OCTOBER 3, 2016
SOURCE: THEATRICAL (FESTIVAL SCREENING)
It's easy to see how much the landscape has switched from movies to television when almost anyone can tell you that Beyond The Walls (French: Au-delà des Mur) would have worked better as a film than a "TV series" (more like miniseries, as it runs for three episodes that run about standard TV episode length - 45-50 minutes). The "cliffhangers" that end the first two episodes are really just ends of their respective acts, no different than any other movie, and things are quite padded in the first episode to ensure that first big moment comes at the end of its required length. Indeed, throughout the next two episodes I kept waiting for payoffs for those early scenes, distracting me away from what was otherwise a really good take on the standard horror trope of someone atoning for a past mistake via creepy/supernatural elements.
These scenes include some very specific details that have no bearing on anything else, such as the fact that our heroine Lisa (Veerle Baetens) works as a speech therapist, that she pretends to have a husband in order to avoid social encounters, and, in one peculiar moment, is attempting a casual encounter with a guy she met in the bar, only to give him blue balls as she becomes seemingly more interested in an abandoned car in the garage. I kept waiting for these things, given at least half of the first episode, to really tie into what came later (particularly the dusty car), but not only do they not, she never even explains their significance to the other characters. I mean, there's a difference between some character development and seemingly setting up an entirely different kind of movie - if you stripped that chunk out and showed it to someone, they'd assume they were seeing a Repulsion-esque drama about an unhinged woman. Five minutes' worth of screentime is all it would have taken to tell us that she's lonely (partially by choice), which is really all we need out of this material.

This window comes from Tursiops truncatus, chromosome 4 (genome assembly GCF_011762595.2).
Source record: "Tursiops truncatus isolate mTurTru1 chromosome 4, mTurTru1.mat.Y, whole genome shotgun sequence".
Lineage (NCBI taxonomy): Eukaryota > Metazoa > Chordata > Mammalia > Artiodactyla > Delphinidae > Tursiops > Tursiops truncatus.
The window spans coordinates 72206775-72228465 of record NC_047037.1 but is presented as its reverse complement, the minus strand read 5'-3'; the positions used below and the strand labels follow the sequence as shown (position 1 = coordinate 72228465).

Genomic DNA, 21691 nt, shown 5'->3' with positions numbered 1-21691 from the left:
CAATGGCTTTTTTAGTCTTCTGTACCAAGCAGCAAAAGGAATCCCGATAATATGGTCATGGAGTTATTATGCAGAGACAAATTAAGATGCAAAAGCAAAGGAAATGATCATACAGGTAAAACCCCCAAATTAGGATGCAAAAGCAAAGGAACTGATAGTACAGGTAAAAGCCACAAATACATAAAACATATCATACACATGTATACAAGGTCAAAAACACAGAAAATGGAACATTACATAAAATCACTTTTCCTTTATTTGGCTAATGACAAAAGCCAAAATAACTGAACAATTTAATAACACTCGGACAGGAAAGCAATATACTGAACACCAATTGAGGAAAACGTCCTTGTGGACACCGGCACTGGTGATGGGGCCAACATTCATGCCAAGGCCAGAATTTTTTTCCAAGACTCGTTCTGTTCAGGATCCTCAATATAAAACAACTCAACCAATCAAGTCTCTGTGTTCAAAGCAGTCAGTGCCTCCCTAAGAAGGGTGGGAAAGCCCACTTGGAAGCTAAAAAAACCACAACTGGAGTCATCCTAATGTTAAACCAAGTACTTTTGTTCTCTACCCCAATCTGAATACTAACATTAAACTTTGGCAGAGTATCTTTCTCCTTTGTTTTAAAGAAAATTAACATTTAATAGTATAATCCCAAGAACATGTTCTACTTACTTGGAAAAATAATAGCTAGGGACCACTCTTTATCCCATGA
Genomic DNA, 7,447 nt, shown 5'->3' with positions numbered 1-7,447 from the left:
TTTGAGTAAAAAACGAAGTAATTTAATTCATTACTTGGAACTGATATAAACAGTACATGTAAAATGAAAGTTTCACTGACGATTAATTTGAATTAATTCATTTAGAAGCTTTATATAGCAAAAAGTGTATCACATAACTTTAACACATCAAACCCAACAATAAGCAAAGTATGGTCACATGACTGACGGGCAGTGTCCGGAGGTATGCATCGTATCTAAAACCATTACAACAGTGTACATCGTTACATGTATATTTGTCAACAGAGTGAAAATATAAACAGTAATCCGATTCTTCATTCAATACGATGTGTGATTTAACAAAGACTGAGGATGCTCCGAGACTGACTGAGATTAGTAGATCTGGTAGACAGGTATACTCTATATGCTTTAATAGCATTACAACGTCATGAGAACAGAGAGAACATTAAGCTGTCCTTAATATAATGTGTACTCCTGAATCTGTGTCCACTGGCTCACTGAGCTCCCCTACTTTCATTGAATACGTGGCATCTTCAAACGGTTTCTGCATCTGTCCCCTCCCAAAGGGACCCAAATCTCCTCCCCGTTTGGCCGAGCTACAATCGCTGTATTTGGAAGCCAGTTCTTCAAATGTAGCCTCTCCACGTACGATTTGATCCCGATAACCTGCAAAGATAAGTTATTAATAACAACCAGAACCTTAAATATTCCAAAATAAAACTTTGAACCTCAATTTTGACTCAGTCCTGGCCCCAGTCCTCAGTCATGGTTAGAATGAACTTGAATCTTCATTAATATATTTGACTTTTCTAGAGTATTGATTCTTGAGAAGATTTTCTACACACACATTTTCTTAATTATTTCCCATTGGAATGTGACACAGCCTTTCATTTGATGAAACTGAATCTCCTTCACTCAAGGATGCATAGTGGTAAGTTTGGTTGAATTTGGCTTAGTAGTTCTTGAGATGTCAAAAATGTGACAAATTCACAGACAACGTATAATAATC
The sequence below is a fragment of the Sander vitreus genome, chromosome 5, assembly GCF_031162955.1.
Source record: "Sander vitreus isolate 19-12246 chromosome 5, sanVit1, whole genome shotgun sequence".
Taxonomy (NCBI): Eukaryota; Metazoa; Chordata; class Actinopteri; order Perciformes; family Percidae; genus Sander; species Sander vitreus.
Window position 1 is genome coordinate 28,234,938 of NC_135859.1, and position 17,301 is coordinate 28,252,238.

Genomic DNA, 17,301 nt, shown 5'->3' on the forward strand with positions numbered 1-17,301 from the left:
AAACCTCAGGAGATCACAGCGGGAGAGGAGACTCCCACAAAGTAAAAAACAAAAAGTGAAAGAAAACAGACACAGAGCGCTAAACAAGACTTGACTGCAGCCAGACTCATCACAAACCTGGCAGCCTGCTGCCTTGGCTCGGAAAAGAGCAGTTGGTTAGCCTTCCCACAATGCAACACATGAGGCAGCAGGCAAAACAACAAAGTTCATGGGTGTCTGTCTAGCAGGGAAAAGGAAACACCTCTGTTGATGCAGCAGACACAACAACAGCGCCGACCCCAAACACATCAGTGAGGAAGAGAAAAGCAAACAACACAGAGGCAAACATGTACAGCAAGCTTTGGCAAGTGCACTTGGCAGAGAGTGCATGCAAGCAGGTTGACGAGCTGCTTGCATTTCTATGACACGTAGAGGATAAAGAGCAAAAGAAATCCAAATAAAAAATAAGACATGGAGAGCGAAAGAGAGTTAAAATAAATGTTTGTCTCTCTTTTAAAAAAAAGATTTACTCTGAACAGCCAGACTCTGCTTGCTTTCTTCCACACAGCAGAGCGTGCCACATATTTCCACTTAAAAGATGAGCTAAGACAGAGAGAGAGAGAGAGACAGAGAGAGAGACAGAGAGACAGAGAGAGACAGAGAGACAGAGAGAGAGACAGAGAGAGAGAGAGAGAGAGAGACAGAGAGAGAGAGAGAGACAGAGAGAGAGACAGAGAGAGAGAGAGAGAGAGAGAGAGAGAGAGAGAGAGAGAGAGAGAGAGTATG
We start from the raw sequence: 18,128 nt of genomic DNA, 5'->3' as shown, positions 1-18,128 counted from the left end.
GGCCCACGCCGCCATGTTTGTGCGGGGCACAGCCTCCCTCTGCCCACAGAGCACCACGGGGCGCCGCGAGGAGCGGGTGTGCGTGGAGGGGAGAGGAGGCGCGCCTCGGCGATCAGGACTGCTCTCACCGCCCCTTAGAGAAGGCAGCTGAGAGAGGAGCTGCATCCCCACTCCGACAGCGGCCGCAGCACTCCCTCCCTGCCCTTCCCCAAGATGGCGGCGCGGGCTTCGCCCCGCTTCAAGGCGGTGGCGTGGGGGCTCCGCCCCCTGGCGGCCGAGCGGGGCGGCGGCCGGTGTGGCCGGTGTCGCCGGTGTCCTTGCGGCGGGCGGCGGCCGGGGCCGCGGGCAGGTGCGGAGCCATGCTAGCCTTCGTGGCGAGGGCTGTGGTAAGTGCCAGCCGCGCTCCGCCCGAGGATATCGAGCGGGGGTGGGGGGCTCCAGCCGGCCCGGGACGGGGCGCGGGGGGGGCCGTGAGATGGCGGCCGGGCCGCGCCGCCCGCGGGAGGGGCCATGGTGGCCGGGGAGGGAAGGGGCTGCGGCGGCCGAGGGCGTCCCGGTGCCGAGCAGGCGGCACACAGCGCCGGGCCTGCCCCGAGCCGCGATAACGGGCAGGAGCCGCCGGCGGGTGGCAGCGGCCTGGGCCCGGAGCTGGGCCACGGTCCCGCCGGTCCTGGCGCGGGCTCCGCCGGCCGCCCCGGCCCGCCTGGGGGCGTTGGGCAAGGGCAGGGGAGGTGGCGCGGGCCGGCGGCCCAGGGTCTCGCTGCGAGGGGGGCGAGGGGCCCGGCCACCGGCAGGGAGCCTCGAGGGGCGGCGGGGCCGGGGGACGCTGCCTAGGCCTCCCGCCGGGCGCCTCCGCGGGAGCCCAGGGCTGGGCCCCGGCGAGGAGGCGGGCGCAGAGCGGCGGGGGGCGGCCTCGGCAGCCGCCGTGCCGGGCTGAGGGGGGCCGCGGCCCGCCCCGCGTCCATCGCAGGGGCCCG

The real plot starts (and I should note that this earlier stuff only bugged me in retrospect once I realized it had no bearing on anything - in the moment it's fine, well-acted, well-made, etc.) when she finds out that she has inherited the house across the street after its owner was discovered dead - and had been so for thirty years before being discovered. She never met him and had no connection to his family, so she's obviously a bit confused, but hey - free house! One she can move into by herself (it's not a humorous movie for the most part, but seeing her lug her mattress across the busy street is pretty amusing), and apparently fix up herself too - I don't care if it's "woke" of me to say so but there are fewer things I find more attractive than a woman who knows how to fix some plumbing and wield a sledgehammer in order to knock down an undesired wall. Naturally, she looks the gift horse in the mouth, trying to figure out why this long-dead man would leave her a house (and how he even had her name to begin with), but before long she's got a bigger mystery to solve - who or what is making the noise behind a wall in her bedroom. She knocks that one down too and finds a secret passageway, which leads to a gigantic, rundown ballroom that in no way could have been included in her newly acquired residence.